Leatherman said the festival is constantly working to stay fresh. Popularity and options in film-making have exploded because of more accessible technology, like smart phones. “You can have an iPhone, go down the street and tell a great story, and it’s viral a couple days later,” she said.
Meijer Great Choices helps put those options into a streamlined, positive venue, she said. “It’s a great opportunity to find out what students have to do to have a career in the field,” she said.
Involving Students of All Ages, Including College
Byron Center High School Audio Visual teacher Julie VanderLaan said the contest inspires many students. “I believe that the Meijer Great Choices Film Festival is an outstanding program that allows all students to get involved. The high school students make the videos, the college students critique the videos and the K-12 students get the opportunity to view them and also learn from them,” she said.
“Students are taught to think about their ‘target audience’, their ‘message’ and how to make an individual take action.This takes learning to a deeper level, so it becomes much more than just another video contest.”
Byron Center High School senior Stefani Merchant’s film last year, with the topic of embracing oneself as an individual, finished in the Top 10. The budding filmmaker hopes to place in the Top 3 this year.
She said the competition has given her inspiration, and exposed her to a wealth of creativity and ideas. It’s also taught her to be concise with her message. “I think a public service announcement is really unique. You have to get your story line across in 30 seconds,” she said. “It’s a cool challenge and its fun to do it.”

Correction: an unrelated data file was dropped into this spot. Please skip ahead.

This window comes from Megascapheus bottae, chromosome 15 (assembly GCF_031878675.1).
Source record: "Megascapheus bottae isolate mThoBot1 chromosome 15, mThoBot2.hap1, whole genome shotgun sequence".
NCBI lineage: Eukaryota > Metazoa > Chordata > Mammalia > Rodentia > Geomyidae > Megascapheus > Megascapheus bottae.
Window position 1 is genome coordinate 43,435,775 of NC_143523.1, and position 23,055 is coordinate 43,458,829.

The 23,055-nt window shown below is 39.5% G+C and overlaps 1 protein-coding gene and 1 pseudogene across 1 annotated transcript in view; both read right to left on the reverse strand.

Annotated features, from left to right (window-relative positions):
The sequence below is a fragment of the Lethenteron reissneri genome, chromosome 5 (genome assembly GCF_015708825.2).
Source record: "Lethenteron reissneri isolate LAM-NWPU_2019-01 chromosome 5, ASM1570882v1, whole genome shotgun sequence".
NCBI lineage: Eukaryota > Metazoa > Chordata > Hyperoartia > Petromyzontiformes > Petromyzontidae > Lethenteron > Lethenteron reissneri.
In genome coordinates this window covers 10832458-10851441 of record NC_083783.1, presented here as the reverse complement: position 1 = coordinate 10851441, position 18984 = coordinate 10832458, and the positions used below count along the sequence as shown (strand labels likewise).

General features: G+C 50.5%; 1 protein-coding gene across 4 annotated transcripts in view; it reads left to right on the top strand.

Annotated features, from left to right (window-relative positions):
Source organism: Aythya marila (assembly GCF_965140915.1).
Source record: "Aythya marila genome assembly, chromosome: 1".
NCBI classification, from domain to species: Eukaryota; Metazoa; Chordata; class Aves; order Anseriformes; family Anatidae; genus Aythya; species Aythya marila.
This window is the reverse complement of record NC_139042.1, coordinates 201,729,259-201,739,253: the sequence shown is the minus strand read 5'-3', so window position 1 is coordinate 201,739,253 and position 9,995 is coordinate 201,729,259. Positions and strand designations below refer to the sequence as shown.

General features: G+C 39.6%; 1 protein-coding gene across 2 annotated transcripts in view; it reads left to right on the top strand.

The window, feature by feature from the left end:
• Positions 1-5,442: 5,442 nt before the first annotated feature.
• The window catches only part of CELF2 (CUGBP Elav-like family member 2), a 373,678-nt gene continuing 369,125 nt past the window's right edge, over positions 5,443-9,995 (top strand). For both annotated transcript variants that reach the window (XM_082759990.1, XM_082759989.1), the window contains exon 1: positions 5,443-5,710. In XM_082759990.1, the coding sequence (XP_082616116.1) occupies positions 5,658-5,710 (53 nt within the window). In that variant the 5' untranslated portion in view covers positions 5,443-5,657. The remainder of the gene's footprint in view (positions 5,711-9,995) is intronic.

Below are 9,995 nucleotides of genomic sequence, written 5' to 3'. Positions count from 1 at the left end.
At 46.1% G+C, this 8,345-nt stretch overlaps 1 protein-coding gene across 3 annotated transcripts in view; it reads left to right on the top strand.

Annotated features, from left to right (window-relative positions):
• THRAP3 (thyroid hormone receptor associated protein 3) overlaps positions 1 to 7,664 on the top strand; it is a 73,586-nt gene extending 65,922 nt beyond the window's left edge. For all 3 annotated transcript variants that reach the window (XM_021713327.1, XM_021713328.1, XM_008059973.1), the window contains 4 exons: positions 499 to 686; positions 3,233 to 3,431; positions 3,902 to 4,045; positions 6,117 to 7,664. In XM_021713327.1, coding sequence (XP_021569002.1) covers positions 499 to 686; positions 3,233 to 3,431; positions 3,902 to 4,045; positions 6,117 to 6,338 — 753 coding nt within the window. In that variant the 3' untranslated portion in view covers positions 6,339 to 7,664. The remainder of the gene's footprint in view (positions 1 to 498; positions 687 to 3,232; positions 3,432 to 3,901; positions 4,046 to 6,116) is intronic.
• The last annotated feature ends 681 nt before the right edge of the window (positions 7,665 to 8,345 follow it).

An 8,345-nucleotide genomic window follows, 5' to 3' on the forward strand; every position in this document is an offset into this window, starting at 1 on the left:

Last year, representatives of Compass College of Cinematic Arts, based in Grand Rapids, welcomed contest winners to a question and answer session to expose them to careers in film-making, use high-tech equipment and to Skype with a famous film director.
This year, following the June 9 awards ceremony, winners will be whisked to Compass College in limousines for a Red Carpet After party.
Final Videos Distributed to Schools Statewide
Copies of DVDs featuring student films are distributed to every school in Michigan each year. “The schools are given something at no charge to help them with character, healthy lifestyle and diversity lessons,” Bower said.
Bower calls the festival, made possible with the help of the entire Van Singel team and community support, “the greatest accomplishment of her career. She believes it has opened many people’s eyes to the possibilities in film. “It’s brought it out into the open. People now know their are jobs and careers in film. I think Meijer Great Choices was at the start of that,” she said.
Registration deadline is Feb. 15 for this year’s festival. Films submissions will identify a problem and show the solution that leads to a Great Choice concerning diversity, heath or character.